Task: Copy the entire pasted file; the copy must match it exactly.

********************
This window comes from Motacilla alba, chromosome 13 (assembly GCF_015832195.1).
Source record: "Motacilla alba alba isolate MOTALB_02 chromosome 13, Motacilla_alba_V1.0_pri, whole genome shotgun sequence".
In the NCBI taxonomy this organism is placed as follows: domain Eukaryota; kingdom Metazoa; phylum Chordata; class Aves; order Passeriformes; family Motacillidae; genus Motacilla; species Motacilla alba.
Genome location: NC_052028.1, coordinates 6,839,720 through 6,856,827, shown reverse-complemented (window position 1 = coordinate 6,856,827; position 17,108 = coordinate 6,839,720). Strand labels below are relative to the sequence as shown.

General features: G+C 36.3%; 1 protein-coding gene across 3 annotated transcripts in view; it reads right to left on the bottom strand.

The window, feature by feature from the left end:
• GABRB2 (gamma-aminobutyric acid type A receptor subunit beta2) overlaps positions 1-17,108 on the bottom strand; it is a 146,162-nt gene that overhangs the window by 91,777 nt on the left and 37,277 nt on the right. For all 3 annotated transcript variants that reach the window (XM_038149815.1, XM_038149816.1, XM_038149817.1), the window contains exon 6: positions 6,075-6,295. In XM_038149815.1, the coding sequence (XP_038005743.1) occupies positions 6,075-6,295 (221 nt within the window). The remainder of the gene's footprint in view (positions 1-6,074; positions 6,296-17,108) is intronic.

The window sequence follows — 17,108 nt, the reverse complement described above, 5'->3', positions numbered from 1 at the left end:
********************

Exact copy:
This window comes from Motacilla alba, chromosome 13 (assembly GCF_015832195.1).
Source record: "Motacilla alba alba isolate MOTALB_02 chromosome 13, Motacilla_alba_V1.0_pri, whole genome shotgun sequence".
In the NCBI taxonomy this organism is placed as follows: domain Eukaryota; kingdom Metazoa; phylum Chordata; class Aves; order Passeriformes; family Motacillidae; genus Motacilla; species Motacilla alba.
Genome location: NC_052028.1, coordinates 6,839,720 through 6,856,827, shown reverse-complemented (window position 1 = coordinate 6,856,827; position 17,108 = coordinate 6,839,720). Strand labels below are relative to the sequence as shown.

General features: G+C 36.3%; 1 protein-coding gene across 3 annotated transcripts in view; it reads right to left on the bottom strand.

The window, feature by feature from the left end:
• GABRB2 (gamma-aminobutyric acid type A receptor subunit beta2) overlaps positions 1-17,108 on the bottom strand; it is a 146,162-nt gene that overhangs the window by 91,777 nt on the left and 37,277 nt on the right. For all 3 annotated transcript variants that reach the window (XM_038149815.1, XM_038149816.1, XM_038149817.1), the window contains exon 6: positions 6,075-6,295. In XM_038149815.1, the coding sequence (XP_038005743.1) occupies positions 6,075-6,295 (221 nt within the window). The remainder of the gene's footprint in view (positions 1-6,074; positions 6,296-17,108) is intronic.

The window sequence follows — 17,108 nt, the reverse complement described above, 5'->3', positions numbered from 1 at the left end: